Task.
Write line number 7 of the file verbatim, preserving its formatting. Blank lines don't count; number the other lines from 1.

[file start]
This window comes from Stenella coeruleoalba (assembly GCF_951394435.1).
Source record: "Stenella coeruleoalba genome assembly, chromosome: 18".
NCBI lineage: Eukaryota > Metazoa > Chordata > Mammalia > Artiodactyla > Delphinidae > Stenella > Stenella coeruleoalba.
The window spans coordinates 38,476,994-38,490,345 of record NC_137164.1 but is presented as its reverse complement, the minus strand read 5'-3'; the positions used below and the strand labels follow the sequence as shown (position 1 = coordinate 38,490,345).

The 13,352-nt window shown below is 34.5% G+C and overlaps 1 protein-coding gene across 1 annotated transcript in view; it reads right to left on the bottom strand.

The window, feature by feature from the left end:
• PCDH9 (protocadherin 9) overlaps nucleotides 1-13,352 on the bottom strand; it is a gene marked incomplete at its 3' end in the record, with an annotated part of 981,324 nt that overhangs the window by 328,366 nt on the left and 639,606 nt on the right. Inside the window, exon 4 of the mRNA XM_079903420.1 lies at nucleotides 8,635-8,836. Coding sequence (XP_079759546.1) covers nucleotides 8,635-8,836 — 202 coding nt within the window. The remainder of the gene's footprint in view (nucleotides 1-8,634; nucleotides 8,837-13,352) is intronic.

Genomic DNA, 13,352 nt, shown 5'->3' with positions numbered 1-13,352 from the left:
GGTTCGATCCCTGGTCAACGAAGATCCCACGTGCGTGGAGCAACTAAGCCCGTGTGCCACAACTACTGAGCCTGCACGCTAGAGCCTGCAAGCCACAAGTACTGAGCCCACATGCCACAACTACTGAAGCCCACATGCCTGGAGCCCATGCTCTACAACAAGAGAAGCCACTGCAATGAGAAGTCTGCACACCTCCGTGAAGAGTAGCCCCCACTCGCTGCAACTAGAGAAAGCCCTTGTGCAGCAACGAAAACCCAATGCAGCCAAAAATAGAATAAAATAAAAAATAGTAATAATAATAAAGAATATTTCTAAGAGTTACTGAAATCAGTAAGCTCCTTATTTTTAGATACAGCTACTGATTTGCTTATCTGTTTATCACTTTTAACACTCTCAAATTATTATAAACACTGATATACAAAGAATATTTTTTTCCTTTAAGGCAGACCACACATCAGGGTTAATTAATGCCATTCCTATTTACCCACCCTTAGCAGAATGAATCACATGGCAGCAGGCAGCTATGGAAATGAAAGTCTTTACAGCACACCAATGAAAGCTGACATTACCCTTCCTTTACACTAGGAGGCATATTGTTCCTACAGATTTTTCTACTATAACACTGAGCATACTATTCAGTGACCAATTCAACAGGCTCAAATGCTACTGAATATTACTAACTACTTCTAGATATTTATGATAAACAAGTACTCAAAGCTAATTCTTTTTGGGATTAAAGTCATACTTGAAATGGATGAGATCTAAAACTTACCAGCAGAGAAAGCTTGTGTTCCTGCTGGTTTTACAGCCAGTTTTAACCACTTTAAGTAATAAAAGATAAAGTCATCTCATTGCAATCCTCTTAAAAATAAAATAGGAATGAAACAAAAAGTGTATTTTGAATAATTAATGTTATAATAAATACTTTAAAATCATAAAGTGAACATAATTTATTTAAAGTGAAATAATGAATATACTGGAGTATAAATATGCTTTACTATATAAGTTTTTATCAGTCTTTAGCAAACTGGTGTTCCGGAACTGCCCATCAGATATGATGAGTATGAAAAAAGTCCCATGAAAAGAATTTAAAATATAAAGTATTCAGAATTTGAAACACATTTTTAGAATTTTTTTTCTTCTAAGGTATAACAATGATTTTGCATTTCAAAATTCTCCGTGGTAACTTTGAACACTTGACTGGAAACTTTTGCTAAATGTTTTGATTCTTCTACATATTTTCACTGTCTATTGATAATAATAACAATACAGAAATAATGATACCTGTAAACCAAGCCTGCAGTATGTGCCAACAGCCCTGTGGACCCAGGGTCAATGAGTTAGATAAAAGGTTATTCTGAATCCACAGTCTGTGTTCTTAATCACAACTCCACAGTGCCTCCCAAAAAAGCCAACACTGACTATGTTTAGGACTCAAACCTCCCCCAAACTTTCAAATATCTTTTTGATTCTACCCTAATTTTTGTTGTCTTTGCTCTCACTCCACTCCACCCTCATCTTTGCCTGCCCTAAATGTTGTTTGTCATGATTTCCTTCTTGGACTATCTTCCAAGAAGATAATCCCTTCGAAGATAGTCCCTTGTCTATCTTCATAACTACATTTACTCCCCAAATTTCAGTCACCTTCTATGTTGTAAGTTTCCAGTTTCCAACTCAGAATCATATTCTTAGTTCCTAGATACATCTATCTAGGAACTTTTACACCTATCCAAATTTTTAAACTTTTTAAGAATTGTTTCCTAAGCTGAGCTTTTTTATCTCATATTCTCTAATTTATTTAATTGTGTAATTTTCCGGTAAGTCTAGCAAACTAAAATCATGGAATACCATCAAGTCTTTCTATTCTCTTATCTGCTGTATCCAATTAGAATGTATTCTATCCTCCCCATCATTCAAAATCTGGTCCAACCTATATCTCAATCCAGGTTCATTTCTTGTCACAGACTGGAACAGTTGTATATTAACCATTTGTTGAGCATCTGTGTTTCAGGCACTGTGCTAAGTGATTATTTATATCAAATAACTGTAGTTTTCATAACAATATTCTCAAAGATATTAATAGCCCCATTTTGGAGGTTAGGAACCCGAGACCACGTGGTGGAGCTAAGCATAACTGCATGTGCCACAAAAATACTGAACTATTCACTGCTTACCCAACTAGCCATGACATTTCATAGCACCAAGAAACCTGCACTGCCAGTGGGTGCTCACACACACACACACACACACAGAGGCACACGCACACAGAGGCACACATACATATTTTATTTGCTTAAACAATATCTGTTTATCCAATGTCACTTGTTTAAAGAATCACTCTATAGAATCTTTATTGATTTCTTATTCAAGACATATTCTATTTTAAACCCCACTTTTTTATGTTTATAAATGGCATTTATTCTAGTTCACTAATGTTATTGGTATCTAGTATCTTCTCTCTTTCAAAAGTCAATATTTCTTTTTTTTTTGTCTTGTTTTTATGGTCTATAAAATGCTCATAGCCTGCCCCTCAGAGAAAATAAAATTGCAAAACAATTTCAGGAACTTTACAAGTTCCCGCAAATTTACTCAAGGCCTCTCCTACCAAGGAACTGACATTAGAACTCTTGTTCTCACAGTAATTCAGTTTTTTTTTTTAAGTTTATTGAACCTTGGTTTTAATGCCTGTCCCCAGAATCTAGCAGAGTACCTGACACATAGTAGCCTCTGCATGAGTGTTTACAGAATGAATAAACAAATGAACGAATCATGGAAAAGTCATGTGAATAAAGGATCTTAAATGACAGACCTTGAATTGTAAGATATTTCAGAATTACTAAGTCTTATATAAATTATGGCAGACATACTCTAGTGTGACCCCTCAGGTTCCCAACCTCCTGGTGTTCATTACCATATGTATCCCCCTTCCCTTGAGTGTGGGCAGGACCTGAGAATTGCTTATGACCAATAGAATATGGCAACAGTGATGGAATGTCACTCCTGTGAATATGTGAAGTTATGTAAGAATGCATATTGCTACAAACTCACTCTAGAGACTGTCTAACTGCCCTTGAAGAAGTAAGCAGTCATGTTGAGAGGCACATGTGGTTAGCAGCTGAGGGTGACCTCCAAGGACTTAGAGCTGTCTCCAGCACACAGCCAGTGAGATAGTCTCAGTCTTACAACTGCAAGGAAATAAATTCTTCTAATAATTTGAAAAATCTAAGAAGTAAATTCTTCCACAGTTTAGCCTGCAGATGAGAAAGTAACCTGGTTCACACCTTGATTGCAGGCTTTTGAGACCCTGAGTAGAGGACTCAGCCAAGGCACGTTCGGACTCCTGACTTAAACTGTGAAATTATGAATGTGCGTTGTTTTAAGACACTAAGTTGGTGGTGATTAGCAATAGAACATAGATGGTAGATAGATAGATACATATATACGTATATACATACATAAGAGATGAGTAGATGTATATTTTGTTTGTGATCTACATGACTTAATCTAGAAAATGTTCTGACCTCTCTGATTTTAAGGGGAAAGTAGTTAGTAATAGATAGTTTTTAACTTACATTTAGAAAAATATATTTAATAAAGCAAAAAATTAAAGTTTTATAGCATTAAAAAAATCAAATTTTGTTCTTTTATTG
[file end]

• PCDH9 (protocadherin 9) overlaps nucleotides 1-13,352 on the bottom strand; it is a gene marked incomplete at its 3' end in the record, with an annotated part of 981,324 nt that overhangs the window by 328,366 nt on the left and 639,606 nt on the right. Inside the window, exon 4 of the mRNA XM_079903420.1 lies at nucleotides 8,635-8,836. Coding sequence (XP_079759546.1) covers nucleotides 8,635-8,836 — 202 coding nt within the window. The remainder of the gene's footprint in view (nucleotides 1-8,634; nucleotides 8,837-13,352) is intronic.